Chicago Closing Comments - Friday

06/02/15 -- Soycomplex: Beans closed lower on the day, but higher for the week. The market seems to be trying to balance the impending record large South American soybean crop, with the hitherto record large demand that's been seen so far this season for US soybeans. The Brazilian crop is big, but maybe not as large as some were/are expecting. The Argentine crop seems to be getting larger though. The prospect for record large US soybean planting this spring is hardly bullish either, although the market has been talking these same stories now for the last 2 or 3 years. The very strong US dollar, and the outlook for that to remain so throughout 2015, is a negative. We also have the new element of weakness in crude oil values. Although WTI crude closed higher tonight and is now more than 16% up off the recent lows, it is still more than 50% lower than the highs of last summer. Soyoil posted decent gains, up 6%, this week on the back of resurgent palm oil prices. That has meal on the back foot for a change, making it the weakest leg of the three this week. Mar 15 Soybeans closed at $9.73 1/2, down 7 3/4 cents; May 15 Soybeans closed at $9.80, down 7 3/4 cents; Mar 15 Soybean Meal closed at $329.40, down $2.00; Mar 15 Soybean Oil closed at 31.82, up 11 points. For the week Mar 15 beans were up 12 1/2 cents, with meal down 50 cents and oil up 182 points.

Corn: The corn market closed with fractional gains on the day, but with decent advances for the week. Crude oil was firmer, which helped. US gasoline prices are now said to be at a small premium to ethanol levels, which won't do any harm either. The weak oil price is helping freight rates, with the Baltic Dry Index now within a few points of being at its lowest level since 1986. This is said to be helping demand for US corn. China still seems to prefer US sorghum however. CNGOIC said China bought more than 900,000 MT of US sorghum in January and estimated China’s 2014/15 sorghum imports at a record 6.2 MMT. Societe Generale forecast US 2015 corn plantings at a surprisingly high 90 million acres, down only 600,000 acres on last year. The USDA will release some initial planting projections at their Outlook Forum later this month, before the more "official" prospective plantings report comes out at the end of March. Next week's WASDE report, due Tuesday, isn't expected to throw up any major surprises for the corn market. Conab are due out next Thursday with their latest Brazilian crop production estimates. They had the Brazilian corn crop at a high looking 79.1 MMT last time versus the USDA's figure of 75 MMT. Mar 15 Corn closed at $3.85 3/4, up 1/2 cent; May 15 Corn closed at $3.94, up 3/4 cent. For the week, Mar 15 corn ended with gains of 15 3/4 cents, or more than 4%.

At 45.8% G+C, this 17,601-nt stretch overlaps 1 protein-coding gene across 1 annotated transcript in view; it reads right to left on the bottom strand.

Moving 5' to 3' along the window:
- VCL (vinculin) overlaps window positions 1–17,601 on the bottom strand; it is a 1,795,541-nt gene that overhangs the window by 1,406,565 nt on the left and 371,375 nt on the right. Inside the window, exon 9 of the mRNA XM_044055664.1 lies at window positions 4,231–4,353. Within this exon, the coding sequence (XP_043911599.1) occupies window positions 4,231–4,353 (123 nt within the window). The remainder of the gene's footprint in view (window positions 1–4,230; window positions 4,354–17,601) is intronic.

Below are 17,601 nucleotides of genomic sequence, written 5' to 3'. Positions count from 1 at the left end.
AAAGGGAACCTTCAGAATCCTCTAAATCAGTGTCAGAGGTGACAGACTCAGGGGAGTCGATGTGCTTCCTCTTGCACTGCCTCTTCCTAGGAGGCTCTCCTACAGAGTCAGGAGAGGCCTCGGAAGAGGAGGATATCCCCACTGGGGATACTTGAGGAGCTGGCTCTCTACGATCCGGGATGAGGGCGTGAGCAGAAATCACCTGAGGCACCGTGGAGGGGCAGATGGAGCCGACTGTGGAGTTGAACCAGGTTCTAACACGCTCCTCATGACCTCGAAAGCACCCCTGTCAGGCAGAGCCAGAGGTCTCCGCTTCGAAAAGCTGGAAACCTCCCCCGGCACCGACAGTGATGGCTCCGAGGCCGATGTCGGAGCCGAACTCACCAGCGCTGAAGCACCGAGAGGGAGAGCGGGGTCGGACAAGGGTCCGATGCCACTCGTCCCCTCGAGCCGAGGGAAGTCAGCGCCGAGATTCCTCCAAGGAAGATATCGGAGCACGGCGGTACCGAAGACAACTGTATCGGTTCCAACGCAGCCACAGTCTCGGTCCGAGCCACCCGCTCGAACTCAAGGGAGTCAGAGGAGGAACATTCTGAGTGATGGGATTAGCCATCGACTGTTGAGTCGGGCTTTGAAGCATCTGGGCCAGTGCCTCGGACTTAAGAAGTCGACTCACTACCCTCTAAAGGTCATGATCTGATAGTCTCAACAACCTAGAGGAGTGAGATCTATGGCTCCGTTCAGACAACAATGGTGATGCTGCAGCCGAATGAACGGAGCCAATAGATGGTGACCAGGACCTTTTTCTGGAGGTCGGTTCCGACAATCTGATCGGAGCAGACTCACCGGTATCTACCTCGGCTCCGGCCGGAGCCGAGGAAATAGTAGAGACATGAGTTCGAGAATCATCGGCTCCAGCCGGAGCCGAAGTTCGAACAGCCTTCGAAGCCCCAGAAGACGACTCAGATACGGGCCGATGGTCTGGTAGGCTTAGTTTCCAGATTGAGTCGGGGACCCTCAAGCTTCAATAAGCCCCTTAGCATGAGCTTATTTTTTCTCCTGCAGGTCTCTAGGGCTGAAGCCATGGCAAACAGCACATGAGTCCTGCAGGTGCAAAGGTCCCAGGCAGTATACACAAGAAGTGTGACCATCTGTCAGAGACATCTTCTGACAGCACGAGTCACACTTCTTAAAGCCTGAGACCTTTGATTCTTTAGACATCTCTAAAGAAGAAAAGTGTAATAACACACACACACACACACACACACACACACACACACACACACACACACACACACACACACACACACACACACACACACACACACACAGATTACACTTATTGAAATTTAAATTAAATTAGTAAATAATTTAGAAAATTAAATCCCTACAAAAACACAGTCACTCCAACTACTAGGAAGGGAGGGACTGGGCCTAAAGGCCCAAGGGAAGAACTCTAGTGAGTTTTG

Wheat: The wheat market closed mixed, a little higher in Chicago, and a bit lower in Kansas and Minneapolis. An early attempt at a rally ran out of steam, possibly due to the firmer US dollar. All three markets still managed to end the week with gains of more than 20 cents however. There's some talk of US winter wheat being a bit vulnerable in places.  "Temperatures are set warm up in the Central Great Plains, increasing concerns about already dry wheat fields. Mean temperatures are expected to exceed 41 F in the upcoming week, the threshold for wheat growth and development. This would be the 4th successive week of warming temperatures in hard red winter wheat areas. Wheat could lose its winter hardiness and begin breaking dormancy. This increases the risk for a potentially damaging freeze later on, when wheat development is more advanced," said Martell Crop Projections. "Declining topsoil moisture in Kansas is also worrisome, where the uppermost inch of the soil is very dry," they added. IKAR estimated Russia's 2014/15 grain exports at 28.7 MMT, and forecast those for next season at a wide ranging 20-30 MMT. The market still seems generally relaxed about widespread talk of winter crop damage and a lack of cash to fund spring plantings and fertiliser purchases in Russia. More relaxed than it should be I'd say. Mar 15 CBOT Wheat closed at $5.27, up 1 1/4 cents; Mar 15 KCBT Wheat closed at $5.61 3/4, down 2 1/4 cents; Mar 15 MGEX Wheat closed at $5.77, down 2 cents. For the week, Chicago wheat put on 24 1/4 cents, with Kansas adding 21 1/2 cents and Minneapolis gaining 20 1/4 cents.